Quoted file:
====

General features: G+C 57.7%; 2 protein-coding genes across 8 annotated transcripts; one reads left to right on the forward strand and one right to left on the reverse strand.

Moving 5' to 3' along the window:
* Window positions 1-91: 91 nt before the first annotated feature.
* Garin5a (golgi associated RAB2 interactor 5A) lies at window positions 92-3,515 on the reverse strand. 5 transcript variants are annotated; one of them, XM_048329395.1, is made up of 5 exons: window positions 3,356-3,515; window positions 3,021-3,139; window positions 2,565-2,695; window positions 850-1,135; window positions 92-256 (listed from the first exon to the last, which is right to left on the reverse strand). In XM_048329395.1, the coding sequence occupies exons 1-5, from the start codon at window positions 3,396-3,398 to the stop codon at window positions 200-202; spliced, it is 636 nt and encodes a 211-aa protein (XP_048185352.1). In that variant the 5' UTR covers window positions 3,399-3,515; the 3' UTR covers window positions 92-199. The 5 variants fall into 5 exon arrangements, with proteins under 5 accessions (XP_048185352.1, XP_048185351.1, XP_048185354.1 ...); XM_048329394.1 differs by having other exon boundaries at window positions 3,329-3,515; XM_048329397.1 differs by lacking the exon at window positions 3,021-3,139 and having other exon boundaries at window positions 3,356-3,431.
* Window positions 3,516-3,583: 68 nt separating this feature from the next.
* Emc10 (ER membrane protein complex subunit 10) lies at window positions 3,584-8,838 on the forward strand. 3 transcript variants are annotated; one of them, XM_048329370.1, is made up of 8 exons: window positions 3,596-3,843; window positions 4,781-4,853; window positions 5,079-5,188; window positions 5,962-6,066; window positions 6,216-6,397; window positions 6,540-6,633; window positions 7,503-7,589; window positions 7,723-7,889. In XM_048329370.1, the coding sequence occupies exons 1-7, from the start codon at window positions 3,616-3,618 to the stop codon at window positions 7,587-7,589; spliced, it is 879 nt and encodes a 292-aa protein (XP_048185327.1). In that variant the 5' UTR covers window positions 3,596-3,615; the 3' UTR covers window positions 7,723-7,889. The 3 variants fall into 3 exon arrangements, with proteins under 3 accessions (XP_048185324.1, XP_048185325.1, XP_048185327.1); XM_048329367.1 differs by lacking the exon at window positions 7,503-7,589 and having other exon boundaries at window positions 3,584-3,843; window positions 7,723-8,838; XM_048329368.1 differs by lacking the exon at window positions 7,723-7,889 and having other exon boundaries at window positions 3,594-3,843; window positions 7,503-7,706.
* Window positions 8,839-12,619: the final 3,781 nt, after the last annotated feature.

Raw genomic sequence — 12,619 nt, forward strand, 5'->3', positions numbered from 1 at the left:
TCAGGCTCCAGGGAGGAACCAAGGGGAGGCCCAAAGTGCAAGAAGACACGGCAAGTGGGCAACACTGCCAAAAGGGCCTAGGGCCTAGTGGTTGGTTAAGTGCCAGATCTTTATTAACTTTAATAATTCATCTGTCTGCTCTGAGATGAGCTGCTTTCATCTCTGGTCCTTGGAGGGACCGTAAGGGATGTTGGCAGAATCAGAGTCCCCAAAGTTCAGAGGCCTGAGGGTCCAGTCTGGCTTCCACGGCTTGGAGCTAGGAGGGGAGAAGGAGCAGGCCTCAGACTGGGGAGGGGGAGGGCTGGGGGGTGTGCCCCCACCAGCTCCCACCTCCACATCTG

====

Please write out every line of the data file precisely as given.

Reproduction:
General features: G+C 57.7%; 2 protein-coding genes across 8 annotated transcripts; one reads left to right on the forward strand and one right to left on the reverse strand.

Moving 5' to 3' along the window:
* Window positions 1-91: 91 nt before the first annotated feature.
* Garin5a (golgi associated RAB2 interactor 5A) lies at window positions 92-3,515 on the reverse strand. 5 transcript variants are annotated; one of them, XM_048329395.1, is made up of 5 exons: window positions 3,356-3,515; window positions 3,021-3,139; window positions 2,565-2,695; window positions 850-1,135; window positions 92-256 (listed from the first exon to the last, which is right to left on the reverse strand). In XM_048329395.1, the coding sequence occupies exons 1-5, from the start codon at window positions 3,396-3,398 to the stop codon at window positions 200-202; spliced, it is 636 nt and encodes a 211-aa protein (XP_048185352.1). In that variant the 5' UTR covers window positions 3,399-3,515; the 3' UTR covers window positions 92-199. The 5 variants fall into 5 exon arrangements, with proteins under 5 accessions (XP_048185352.1, XP_048185351.1, XP_048185354.1 ...); XM_048329394.1 differs by having other exon boundaries at window positions 3,329-3,515; XM_048329397.1 differs by lacking the exon at window positions 3,021-3,139 and having other exon boundaries at window positions 3,356-3,431.
* Window positions 3,516-3,583: 68 nt separating this feature from the next.
* Emc10 (ER membrane protein complex subunit 10) lies at window positions 3,584-8,838 on the forward strand. 3 transcript variants are annotated; one of them, XM_048329370.1, is made up of 8 exons: window positions 3,596-3,843; window positions 4,781-4,853; window positions 5,079-5,188; window positions 5,962-6,066; window positions 6,216-6,397; window positions 6,540-6,633; window positions 7,503-7,589; window positions 7,723-7,889. In XM_048329370.1, the coding sequence occupies exons 1-7, from the start codon at window positions 3,616-3,618 to the stop codon at window positions 7,587-7,589; spliced, it is 879 nt and encodes a 292-aa protein (XP_048185327.1). In that variant the 5' UTR covers window positions 3,596-3,615; the 3' UTR covers window positions 7,723-7,889. The 3 variants fall into 3 exon arrangements, with proteins under 3 accessions (XP_048185324.1, XP_048185325.1, XP_048185327.1); XM_048329367.1 differs by lacking the exon at window positions 7,503-7,589 and having other exon boundaries at window positions 3,584-3,843; window positions 7,723-8,838; XM_048329368.1 differs by lacking the exon at window positions 7,723-7,889 and having other exon boundaries at window positions 3,594-3,843; window positions 7,503-7,706.
* Window positions 8,839-12,619: the final 3,781 nt, after the last annotated feature.

Raw genomic sequence — 12,619 nt, forward strand, 5'->3', positions numbered from 1 at the left:
TCAGGCTCCAGGGAGGAACCAAGGGGAGGCCCAAAGTGCAAGAAGACACGGCAAGTGGGCAACACTGCCAAAAGGGCCTAGGGCCTAGTGGTTGGTTAAGTGCCAGATCTTTATTAACTTTAATAATTCATCTGTCTGCTCTGAGATGAGCTGCTTTCATCTCTGGTCCTTGGAGGGACCGTAAGGGATGTTGGCAGAATCAGAGTCCCCAAAGTTCAGAGGCCTGAGGGTCCAGTCTGGCTTCCACGGCTTGGAGCTAGGAGGGGAGAAGGAGCAGGCCTCAGACTGGGGAGGGGGAGGGCTGGGGGGTGTGCCCCCACCAGCTCCCACCTCCACATCTG